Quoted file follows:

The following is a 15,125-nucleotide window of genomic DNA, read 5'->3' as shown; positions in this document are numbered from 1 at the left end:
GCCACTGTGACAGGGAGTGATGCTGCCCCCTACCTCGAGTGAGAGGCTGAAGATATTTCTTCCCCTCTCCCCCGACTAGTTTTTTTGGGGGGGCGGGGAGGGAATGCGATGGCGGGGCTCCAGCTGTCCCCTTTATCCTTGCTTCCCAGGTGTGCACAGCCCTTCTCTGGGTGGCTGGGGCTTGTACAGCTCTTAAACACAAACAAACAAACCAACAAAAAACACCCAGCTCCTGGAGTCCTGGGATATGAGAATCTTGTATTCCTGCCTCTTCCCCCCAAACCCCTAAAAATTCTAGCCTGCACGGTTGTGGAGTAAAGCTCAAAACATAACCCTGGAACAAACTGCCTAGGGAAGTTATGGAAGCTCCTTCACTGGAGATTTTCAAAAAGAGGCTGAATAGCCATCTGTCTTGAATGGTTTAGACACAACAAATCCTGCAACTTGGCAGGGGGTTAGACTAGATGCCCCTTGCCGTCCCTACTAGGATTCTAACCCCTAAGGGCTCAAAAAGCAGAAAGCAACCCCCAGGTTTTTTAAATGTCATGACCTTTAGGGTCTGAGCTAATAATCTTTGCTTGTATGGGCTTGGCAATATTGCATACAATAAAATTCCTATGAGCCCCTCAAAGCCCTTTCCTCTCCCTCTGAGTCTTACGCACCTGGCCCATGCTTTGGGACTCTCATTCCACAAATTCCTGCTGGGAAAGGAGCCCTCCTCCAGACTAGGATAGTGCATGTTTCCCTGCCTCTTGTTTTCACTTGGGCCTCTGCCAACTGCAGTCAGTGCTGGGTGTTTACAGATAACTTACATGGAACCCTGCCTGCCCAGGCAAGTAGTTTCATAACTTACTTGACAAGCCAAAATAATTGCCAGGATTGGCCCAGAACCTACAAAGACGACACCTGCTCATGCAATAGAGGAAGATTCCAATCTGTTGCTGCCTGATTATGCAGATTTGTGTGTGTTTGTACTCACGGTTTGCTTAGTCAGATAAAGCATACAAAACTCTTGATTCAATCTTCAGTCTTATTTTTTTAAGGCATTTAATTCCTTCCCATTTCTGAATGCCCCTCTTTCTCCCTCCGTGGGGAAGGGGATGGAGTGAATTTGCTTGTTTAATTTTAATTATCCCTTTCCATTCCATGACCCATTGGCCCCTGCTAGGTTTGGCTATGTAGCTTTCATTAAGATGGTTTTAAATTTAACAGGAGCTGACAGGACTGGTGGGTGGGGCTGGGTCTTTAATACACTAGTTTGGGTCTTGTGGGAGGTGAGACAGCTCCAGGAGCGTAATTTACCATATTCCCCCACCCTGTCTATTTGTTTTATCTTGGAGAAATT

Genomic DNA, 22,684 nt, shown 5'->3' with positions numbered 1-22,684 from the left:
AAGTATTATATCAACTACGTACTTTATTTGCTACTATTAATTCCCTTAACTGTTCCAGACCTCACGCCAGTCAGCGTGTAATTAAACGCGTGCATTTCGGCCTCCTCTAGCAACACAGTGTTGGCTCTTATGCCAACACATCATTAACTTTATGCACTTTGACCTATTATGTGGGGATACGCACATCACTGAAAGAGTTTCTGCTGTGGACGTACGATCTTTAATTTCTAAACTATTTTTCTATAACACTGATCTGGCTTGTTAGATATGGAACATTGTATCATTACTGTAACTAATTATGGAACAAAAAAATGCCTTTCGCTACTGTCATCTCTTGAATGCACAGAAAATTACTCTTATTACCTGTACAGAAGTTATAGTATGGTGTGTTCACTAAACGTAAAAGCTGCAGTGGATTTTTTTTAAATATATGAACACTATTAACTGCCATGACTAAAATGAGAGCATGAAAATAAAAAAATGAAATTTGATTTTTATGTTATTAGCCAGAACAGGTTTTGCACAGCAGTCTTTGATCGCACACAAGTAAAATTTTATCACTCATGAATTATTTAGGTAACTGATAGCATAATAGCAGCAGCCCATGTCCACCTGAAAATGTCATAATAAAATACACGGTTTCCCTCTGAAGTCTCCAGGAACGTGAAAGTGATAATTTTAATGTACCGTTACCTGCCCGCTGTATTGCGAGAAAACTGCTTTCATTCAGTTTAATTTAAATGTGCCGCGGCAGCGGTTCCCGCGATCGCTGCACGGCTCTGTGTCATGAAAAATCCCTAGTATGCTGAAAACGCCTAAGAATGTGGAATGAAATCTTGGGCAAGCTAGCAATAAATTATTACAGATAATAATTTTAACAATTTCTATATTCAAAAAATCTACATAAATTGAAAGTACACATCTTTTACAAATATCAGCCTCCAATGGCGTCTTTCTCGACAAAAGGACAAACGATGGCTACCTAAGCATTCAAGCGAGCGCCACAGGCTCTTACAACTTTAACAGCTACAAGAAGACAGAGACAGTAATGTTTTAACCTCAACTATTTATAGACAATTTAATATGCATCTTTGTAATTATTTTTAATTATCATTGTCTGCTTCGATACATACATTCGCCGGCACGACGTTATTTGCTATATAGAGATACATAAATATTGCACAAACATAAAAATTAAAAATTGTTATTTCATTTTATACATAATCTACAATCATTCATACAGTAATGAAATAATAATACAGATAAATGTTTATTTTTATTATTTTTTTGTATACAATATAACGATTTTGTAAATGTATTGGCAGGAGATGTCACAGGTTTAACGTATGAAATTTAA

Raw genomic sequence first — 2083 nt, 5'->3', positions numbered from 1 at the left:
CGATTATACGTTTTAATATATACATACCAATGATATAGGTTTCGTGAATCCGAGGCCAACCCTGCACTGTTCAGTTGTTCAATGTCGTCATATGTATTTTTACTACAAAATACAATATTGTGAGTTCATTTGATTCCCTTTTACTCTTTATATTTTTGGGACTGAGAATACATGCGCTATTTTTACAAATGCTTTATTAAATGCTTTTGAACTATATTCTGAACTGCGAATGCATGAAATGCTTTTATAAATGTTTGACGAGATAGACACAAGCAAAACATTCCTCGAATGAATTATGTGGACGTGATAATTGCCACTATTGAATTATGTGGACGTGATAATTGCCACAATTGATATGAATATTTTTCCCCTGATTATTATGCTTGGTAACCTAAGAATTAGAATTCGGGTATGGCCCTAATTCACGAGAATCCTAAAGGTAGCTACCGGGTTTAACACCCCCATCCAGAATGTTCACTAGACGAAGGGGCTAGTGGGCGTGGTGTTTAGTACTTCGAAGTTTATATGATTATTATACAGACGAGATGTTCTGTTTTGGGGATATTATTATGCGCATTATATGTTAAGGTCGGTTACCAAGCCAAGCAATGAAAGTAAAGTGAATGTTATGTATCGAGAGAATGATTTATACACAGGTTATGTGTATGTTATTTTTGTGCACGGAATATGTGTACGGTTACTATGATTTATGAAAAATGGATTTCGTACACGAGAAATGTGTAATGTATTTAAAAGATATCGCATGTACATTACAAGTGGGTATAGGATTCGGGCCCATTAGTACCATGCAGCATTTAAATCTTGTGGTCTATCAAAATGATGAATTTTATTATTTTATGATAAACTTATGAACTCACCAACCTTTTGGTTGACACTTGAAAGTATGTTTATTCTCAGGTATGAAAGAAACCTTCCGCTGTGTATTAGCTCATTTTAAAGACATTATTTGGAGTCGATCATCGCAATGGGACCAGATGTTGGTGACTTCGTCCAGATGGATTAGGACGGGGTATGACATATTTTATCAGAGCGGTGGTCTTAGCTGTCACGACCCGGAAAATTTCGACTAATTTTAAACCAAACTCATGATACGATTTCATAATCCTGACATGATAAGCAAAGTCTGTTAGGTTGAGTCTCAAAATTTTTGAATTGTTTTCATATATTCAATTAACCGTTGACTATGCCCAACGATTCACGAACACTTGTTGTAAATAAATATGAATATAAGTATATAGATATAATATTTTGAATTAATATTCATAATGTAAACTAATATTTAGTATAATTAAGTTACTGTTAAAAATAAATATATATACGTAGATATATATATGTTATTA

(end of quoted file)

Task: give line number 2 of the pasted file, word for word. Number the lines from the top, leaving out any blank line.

GCCACTGTGACAGGGAGTGATGCTGCCCCCTACCTCGAGTGAGAGGCTGAAGATATTTCTTCCCCTCTCCCCCGACTAGTTTTTTTGGGGGGGCGGGGAGGGAATGCGATGGCGGGGCTCCAGCTGTCCCCTTTATCCTTGCTTCCCAGGTGTGCACAGCCCTTCTCTGGGTGGCTGGGGCTTGTACAGCTCTTAAACACAAACAAACAAACCAACAAAAAACACCCAGCTCCTGGAGTCCTGGGATATGAGAATCTTGTATTCCTGCCTCTTCCCCCCAAACCCCTAAAAATTCTAGCCTGCACGGTTGTGGAGTAAAGCTCAAAACATAACCCTGGAACAAACTGCCTAGGGAAGTTATGGAAGCTCCTTCACTGGAGATTTTCAAAAAGAGGCTGAATAGCCATCTGTCTTGAATGGTTTAGACACAACAAATCCTGCAACTTGGCAGGGGGTTAGACTAGATGCCCCTTGCCGTCCCTACTAGGATTCTAACCCCTAAGGGCTCAAAAAGCAGAAAGCAACCCCCAGGTTTTTTAAATGTCATGACCTTTAGGGTCTGAGCTAATAATCTTTGCTTGTATGGGCTTGGCAATATTGCATACAATAAAATTCCTATGAGCCCCTCAAAGCCCTTTCCTCTCCCTCTGAGTCTTACGCACCTGGCCCATGCTTTGGGACTCTCATTCCACAAATTCCTGCTGGGAAAGGAGCCCTCCTCCAGACTAGGATAGTGCATGTTTCCCTGCCTCTTGTTTTCACTTGGGCCTCTGCCAACTGCAGTCAGTGCTGGGTGTTTACAGATAACTTACATGGAACCCTGCCTGCCCAGGCAAGTAGTTTCATAACTTACTTGACAAGCCAAAATAATTGCCAGGATTGGCCCAGAACCTACAAAGACGACACCTGCTCATGCAATAGAGGAAGATTCCAATCTGTTGCTGCCTGATTATGCAGATTTGTGTGTGTTTGTACTCACGGTTTGCTTAGTCAGATAAAGCATACAAAACTCTTGATTCAATCTTCAGTCTTATTTTTTTAAGGCATTTAATTCCTTCCCATTTCTGAATGCCCCTCTTTCTCCCTCCGTGGGGAAGGGGATGGAGTGAATTTGCTTGTTTAATTTTAATTATCCCTTTCCATTCCATGACCCATTGGCCCCTGCTAGGTTTGGCTATGTAGCTTTCATTAAGATGGTTTTAAATTTAACAGGAGCTGACAGGACTGGTGGGTGGGGCTGGGTCTTTAATACACTAGTTTGGGTCTTGTGGGAGGTGAGACAGCTCCAGGAGCGTAATTTACCATATTCCCCCACCCTGTCTATTTGTTTTATCTTGGAGAAATT